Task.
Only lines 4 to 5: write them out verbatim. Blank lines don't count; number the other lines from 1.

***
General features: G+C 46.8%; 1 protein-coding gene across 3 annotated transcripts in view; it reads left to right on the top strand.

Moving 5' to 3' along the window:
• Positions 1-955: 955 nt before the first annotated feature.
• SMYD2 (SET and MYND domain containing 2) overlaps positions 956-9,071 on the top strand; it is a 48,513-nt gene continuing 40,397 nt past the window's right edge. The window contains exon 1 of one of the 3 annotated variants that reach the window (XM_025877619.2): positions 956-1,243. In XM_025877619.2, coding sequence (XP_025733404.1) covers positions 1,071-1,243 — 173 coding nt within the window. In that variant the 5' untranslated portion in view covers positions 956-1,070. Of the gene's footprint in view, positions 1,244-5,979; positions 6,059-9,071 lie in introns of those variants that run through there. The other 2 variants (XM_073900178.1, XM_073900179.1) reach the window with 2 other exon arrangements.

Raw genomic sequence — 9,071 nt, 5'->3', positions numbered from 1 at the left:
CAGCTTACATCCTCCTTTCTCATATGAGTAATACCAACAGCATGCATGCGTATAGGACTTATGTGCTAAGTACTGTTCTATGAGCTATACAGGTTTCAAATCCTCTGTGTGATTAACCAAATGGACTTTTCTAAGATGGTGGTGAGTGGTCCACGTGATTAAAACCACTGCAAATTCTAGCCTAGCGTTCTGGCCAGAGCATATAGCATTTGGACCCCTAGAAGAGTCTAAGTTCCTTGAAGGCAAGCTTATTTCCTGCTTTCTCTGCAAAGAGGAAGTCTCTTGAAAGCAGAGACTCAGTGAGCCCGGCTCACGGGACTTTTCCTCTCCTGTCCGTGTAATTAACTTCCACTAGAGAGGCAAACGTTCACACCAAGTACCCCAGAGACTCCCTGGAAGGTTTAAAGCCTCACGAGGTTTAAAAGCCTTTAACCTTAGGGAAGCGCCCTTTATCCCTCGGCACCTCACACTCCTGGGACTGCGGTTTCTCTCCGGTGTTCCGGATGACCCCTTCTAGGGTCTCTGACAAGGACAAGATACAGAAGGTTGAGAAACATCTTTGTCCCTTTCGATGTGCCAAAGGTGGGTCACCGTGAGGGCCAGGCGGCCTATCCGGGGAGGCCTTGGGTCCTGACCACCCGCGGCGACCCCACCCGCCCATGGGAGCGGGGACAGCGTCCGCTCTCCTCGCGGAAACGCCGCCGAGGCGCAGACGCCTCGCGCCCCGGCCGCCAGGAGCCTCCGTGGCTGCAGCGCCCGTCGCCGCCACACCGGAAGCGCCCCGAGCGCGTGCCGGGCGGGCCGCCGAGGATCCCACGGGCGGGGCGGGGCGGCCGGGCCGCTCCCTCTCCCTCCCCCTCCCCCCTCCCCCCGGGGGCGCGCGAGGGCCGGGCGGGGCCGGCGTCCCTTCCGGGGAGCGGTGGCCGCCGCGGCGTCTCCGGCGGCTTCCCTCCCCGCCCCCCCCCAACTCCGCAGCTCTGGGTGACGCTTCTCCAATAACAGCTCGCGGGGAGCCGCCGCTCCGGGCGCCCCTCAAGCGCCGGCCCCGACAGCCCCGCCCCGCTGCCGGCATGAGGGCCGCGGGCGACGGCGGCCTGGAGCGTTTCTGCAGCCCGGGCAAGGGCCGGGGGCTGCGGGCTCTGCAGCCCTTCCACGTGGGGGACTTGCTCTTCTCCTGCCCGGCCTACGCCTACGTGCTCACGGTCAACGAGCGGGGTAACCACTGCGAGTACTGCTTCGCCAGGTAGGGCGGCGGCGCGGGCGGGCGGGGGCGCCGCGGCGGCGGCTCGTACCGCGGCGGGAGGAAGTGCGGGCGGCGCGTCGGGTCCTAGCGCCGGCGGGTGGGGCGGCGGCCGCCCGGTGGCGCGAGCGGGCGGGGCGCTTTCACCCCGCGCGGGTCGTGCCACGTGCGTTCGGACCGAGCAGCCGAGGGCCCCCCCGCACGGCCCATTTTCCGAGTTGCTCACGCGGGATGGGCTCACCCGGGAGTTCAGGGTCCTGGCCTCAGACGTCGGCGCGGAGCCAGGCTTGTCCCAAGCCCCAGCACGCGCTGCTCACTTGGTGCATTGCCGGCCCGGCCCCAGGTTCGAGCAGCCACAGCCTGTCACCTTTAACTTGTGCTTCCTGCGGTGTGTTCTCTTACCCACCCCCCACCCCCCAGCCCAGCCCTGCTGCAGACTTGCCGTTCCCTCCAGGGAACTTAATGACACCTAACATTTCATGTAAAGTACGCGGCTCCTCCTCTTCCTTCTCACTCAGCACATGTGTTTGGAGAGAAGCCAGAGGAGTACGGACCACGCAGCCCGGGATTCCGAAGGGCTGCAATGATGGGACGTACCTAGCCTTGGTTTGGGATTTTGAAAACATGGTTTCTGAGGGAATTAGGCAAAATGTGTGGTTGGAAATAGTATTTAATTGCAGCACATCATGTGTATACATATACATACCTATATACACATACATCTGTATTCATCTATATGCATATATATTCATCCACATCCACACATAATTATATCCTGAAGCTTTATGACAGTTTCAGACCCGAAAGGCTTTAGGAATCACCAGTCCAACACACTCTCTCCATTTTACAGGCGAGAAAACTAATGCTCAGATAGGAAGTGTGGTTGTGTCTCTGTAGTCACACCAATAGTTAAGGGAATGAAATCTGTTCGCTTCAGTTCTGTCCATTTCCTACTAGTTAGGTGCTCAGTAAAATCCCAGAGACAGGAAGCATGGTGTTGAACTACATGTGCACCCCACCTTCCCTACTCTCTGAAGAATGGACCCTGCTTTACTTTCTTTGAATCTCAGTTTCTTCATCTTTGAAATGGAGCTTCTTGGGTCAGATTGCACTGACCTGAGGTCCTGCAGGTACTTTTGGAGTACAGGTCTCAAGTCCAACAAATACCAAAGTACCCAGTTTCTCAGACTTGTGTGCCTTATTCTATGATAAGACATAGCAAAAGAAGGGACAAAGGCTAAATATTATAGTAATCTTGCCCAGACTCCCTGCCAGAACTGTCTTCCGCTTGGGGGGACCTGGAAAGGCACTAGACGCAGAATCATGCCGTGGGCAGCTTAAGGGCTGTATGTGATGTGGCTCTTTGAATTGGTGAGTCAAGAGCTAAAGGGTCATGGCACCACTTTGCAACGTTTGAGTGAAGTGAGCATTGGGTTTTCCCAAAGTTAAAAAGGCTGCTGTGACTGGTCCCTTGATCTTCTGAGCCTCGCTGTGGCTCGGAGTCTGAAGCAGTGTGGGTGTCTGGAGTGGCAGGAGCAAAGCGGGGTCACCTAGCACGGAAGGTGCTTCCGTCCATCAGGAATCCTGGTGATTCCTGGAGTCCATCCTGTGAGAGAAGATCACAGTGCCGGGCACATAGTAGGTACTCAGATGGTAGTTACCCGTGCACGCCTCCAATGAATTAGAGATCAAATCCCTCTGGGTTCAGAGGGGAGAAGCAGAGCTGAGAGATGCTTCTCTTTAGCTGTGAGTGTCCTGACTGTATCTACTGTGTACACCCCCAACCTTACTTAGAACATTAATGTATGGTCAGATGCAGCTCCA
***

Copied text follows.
• SMYD2 (SET and MYND domain containing 2) overlaps positions 956-9,071 on the top strand; it is a 48,513-nt gene continuing 40,397 nt past the window's right edge. The window contains exon 1 of one of the 3 annotated variants that reach the window (XM_025877619.2): positions 956-1,243. In XM_025877619.2, coding sequence (XP_025733404.1) covers positions 1,071-1,243 — 173 coding nt within the window. In that variant the 5' untranslated portion in view covers positions 956-1,070. Of the gene's footprint in view, positions 1,244-5,979; positions 6,059-9,071 lie in introns of those variants that run through there. The other 2 variants (XM_073900178.1, XM_073900179.1) reach the window with 2 other exon arrangements.

Raw genomic sequence — 9,071 nt, 5'->3', positions numbered from 1 at the left: